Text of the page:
FIELD CROPS

Grain growers reported crop loss due to the freeze and have no plans to replant.  Small grains were irrigated and treated with herbicides. Non-irrigated silage and wheat plantings continue to suffer from drought conditions and have not germinated.  Alfalfa fields remained dormant.

FRUIT CROPS

Navel orange harvest was ongoing.  Lemon harvest remained active.  Satsuma mandarin and Clementine tangerine harvests were slowing. Murcott tangerine harvest began.  Avocados were harvested.  A few persimmons were still harvested in Tulare County.  Farmers continued to prune kiwi and grape vines.  Pre-emergent sprays were applied to stone fruit trees.  The prolonged lack of rain was of concern to growers across the State.  The irrigation of permanent crops continued.

NUT CROPS

Almond buds began to swell.  Almond, walnut and pistachio orchards needed irrigation due to existing drought conditions.  Tree removals were ongoing and land was prepared for tree planting.

VEGETABLE CROPS

In Tulare County, fields were prepared and planted with winter vegetables. Onions, broccoli, cauliflower, and cabbage continued to grow.  Leeks were harvested in San Mateo County and many fields remained in the growing stages.  Processing tomato fields were bedded and received fumigation in Fresno County.  Broccoli and lettuce harvests were ongoing.  Baby carrots were harvested. Fresh onions were planted. Fertilizer and herbicides were applied to processing onions.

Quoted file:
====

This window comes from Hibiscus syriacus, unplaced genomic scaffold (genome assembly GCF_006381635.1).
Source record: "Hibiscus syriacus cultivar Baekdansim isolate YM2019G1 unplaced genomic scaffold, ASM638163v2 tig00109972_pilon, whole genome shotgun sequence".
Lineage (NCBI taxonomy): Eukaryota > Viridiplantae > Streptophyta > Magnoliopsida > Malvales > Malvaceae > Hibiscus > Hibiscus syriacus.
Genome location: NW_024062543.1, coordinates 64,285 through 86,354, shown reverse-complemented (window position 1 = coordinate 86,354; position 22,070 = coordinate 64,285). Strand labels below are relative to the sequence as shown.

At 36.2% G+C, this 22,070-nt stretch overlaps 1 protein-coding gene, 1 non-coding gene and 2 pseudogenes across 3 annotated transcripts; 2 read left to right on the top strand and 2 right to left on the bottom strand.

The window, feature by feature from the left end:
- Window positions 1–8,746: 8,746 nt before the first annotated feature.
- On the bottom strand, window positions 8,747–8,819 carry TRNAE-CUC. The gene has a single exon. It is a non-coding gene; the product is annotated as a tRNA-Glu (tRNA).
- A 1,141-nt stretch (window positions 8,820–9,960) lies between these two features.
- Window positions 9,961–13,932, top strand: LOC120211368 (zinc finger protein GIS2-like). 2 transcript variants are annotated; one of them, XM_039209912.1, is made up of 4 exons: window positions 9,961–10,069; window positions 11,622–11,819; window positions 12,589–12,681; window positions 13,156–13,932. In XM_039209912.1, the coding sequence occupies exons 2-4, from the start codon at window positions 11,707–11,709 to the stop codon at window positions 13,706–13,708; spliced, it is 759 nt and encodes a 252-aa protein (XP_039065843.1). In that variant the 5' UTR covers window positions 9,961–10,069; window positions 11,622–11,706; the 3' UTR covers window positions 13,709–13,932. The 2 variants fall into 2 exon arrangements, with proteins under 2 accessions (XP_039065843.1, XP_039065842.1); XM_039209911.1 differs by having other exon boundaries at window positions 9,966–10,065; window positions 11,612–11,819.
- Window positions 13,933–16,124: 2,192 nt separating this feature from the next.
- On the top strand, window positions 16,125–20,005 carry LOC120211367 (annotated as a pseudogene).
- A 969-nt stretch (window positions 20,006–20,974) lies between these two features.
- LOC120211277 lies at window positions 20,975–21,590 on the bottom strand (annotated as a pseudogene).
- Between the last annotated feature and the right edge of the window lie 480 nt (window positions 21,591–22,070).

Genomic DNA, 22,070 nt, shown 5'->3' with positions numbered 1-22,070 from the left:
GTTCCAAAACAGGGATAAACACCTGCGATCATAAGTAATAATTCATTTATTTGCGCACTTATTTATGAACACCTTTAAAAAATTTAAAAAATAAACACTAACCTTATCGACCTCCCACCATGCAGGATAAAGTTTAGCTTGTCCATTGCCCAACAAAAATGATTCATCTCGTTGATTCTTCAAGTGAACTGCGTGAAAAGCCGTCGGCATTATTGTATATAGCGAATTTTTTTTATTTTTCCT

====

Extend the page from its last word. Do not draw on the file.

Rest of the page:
LIVESTOCK

Range and non-irrigated pasture remained in poor to fair condition.  Drought conditions persisted across most of the State, with extreme conditions throughout most of the San Joaquin Valley and Central Coast.  Livestock supplemental feeding of hay and grain continued.  Sheep grazed some alfalfa fields. Bees were moved in preparation for the imminent almond pollination.

Ernst Undesser
From USDA January 21, 2014